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Sharks looking to escape red tide are ending up in neighborhood canals

People who live in places like Longboat Key and Anna Maria Island said they've seen scores of sharks in their neighborhood waters

LONGBOAT KEY, Fla. — Red tide is driving marine life looking to escape the impacts of the toxic algae bloom inland to waterways and canals.

All this week, people living in places like Longboat Key and Anna Maria Island say they have seen scores of sharks in their neighborhood waters.

Experts at Mote Marine Laboratory said the sharks are trying to get away from the toxic algae bloom that has killed more than 2,000 tons of sea life in our area.

The red tide event is impacting several coastal areas along the gulf side of our state, while toxins from red tide and the smell of decaying sea life are also impacting residents.

RELATED: Red tide: 3.4 million pounds of marine life removed from Pinellas County

"Hundreds of dead fish, not a very pleasant smell and you can smell it from a pretty good distance away from the water. I imagine it's pretty confusing to the sharks so they are just trying to find somewhere to go, somewhere to exist," said Nick Barnes of Longboat Key.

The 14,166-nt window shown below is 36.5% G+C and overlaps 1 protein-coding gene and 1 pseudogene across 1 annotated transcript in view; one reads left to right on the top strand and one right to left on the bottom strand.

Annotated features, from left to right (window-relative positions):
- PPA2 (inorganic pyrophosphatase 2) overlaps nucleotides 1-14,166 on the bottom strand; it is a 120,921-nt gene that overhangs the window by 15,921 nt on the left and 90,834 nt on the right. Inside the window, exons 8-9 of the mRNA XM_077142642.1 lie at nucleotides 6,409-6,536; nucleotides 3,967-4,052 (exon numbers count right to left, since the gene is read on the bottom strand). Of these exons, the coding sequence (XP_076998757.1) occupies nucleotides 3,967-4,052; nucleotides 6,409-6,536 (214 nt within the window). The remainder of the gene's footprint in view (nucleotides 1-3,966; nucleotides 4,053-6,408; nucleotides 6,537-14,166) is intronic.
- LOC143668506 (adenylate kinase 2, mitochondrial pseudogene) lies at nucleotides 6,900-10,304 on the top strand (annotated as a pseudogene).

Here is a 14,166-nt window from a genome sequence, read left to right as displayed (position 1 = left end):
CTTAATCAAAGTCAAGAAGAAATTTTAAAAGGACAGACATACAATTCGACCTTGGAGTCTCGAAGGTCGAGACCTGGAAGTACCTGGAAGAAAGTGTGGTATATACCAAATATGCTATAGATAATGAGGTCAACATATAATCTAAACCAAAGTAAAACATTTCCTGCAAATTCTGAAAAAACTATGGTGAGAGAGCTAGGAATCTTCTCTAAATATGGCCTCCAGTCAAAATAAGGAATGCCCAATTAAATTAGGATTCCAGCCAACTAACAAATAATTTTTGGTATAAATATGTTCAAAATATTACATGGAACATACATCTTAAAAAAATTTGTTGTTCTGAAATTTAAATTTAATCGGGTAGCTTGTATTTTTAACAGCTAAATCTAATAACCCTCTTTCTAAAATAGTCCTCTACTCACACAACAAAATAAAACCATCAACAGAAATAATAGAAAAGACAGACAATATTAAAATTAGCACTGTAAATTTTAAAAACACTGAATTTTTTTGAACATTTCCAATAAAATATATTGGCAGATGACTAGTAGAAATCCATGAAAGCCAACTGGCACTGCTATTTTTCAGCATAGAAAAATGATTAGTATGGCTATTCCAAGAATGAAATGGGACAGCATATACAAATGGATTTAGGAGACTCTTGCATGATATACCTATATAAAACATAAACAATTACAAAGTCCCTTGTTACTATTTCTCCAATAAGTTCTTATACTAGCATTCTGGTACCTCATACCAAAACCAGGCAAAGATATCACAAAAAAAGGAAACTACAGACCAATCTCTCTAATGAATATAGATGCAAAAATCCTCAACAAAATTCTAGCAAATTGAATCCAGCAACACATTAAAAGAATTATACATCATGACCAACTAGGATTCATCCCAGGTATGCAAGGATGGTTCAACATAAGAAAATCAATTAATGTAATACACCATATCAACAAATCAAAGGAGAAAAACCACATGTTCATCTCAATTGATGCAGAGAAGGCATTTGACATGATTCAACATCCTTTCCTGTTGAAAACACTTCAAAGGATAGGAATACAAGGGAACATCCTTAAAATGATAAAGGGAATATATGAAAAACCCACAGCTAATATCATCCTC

Barnes recently moved to Florida from Iowa.

"At first I thought it was some regular type of fish that was toward the surface but and then it started swimming closer and it was a bonnethead shark. I don't see sharks in the water a whole lot so it was kind of exciting," Barnes said.

Neighbors said they've seen other kinds of sharks escape into the canals including blacktip, nurse and lemon sharks.

The National Weather Service has issued a beach hazard statement for several counties in our area including Pinellas, Manatee and Sarasota. 

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